Common symptoms

The main symptoms of Covid-19 are now very commonly known, the dry cough, high temperature and the loss of smell or taste which may last a couple of weeks. For most people, these symptoms are perfectly manageable, subside quickly and they are able to continue with their lives. Unfortunately, there are others who experience more long term, debilitating symptoms following the initial infection (often after two weeks) which is having a significant detrimental impact on their lives. This is called ‘Long Covid’ and there are an increasing number of people suffering from it.

Experts believe that, in some people, the symptoms of Long Covid could be the result of damage to organs, the nervous system and the immune system caused by the initial virus.

The list of possible symptoms associated with Long Covid is long. Some of the most common symptoms are extreme fatigue, joint issues, cognitive difficulties, anxiety, depression, diarrhea and headaches. Whilst the experience of Long Covid can differ significantly from one person to the next, extreme fatigue is a very commonly reported symptom.

Long Covid has also been shown to cause heart problems, such as irregular heartbeat and chest pain as well as lung problems such as shortness of breath.

Cognitive issues such as memory loss and difficulty concentrating are also common and very frustrating for Long Covid sufferers.

Dealing with such a wide variety of debilitating symptoms may also have a negative impact on mental health leading to anxiety, depression and increased stress.

Long covid symptoms

If you have had coronavirus, you may find that you have continuing symptoms that last for weeks or months. These can include:

Other common long covid symptoms can include:

What can I do if I have lots of different symptoms?

Long covid can affect your whole body and you may experience lots of different symptoms, either at once or at different times. If you’re experiencing lots of different symptoms, the first thing you should do is speak to your gp. They will first try to find out if there are any other possible causes of your symptoms. Your GP will talk to you about the care and support you might need, including advice on how to manage your symptoms at home. If your symptoms are having a big impact on your life, they may refer you to a specialist that can help with the specific symptoms you have. Examples include a physiotherapist, a dietitian, or an occupational therapist.

The information on this site deals with problems related to your lungs, such as:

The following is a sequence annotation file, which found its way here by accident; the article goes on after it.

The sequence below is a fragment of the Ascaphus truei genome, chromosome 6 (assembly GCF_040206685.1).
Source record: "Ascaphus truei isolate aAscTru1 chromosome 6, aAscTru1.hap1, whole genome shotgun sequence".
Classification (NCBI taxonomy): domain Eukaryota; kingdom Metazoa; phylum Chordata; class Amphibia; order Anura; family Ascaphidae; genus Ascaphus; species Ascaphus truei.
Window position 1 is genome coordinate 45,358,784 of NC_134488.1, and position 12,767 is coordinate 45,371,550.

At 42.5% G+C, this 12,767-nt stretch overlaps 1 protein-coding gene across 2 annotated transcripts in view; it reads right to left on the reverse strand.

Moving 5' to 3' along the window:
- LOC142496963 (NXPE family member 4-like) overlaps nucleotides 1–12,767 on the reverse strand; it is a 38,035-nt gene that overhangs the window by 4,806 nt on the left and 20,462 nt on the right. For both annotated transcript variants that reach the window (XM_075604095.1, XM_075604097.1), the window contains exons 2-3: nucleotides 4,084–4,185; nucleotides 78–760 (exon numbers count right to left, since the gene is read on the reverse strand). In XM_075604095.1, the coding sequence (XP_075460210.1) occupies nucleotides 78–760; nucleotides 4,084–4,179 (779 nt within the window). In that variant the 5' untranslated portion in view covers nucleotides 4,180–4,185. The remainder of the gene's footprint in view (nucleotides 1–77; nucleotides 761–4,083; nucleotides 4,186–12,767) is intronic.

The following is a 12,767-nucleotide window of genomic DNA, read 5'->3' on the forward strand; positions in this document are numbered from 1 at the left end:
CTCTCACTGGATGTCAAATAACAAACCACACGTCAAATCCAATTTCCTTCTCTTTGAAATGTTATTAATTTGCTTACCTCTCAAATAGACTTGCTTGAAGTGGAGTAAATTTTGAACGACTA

Your covid recovery
We have launched a rehabilitation platform designed to support your physical and emotional recovery if you have ongoing covid-19 symptoms. You need to get a referral from a health care professional to access this programme.

Through your covid recovery, you can get advice and support from various healthcare professionals on your mental health, physical activity, managing your symptoms and diet. You’ll also be able to track your symptoms and set your own goals.


You should contact your GP if you get new symptoms, such as:

It is especially important that you seek help if you have:

these could potentially be serious, so it’s important that you get help as soon as possible. If you have another medical condition and it’s been getting worse since you’ve had covid-19, please speak to your GP.

When will I get back to normal?

If you’re experiencing symptoms of Long COVID, you’re likely wondering how long it will take you to feel back to normal. It’s important to remember recovery is different for everyone. On this page, you can read about getting back to normal after having Long COVID.

How long it takes to recover from coronavirus is different for everyone. You might find you make a full recovery within 12 weeks, but you might find that your symptoms last a lot longer. There doesn’t seem to be a link between how unwell your COVID-19 infection made you and the chances of you having long- term symptoms. Some people also find that their symptoms feel better on some days and worse on others.

What symptoms you have and how you’re affected will be different from other people. Everyone’s recovery will be different and there’s no way to predict how fast you’ll be able to get back to normal. You might find it helpful to bear these tips in mind during your recovery: It’s important not to expect too much from yourself as you recover. Build up your fitness and your confidence.

Set yourself targets so that you can see little bits of progress each day. Doing too much too soon could set your recovery back, so it’s important to listen to your body. It’ll tell you if it’s tired or in pain, so rest when you need to and be prepared to work your way back to fitness gradually.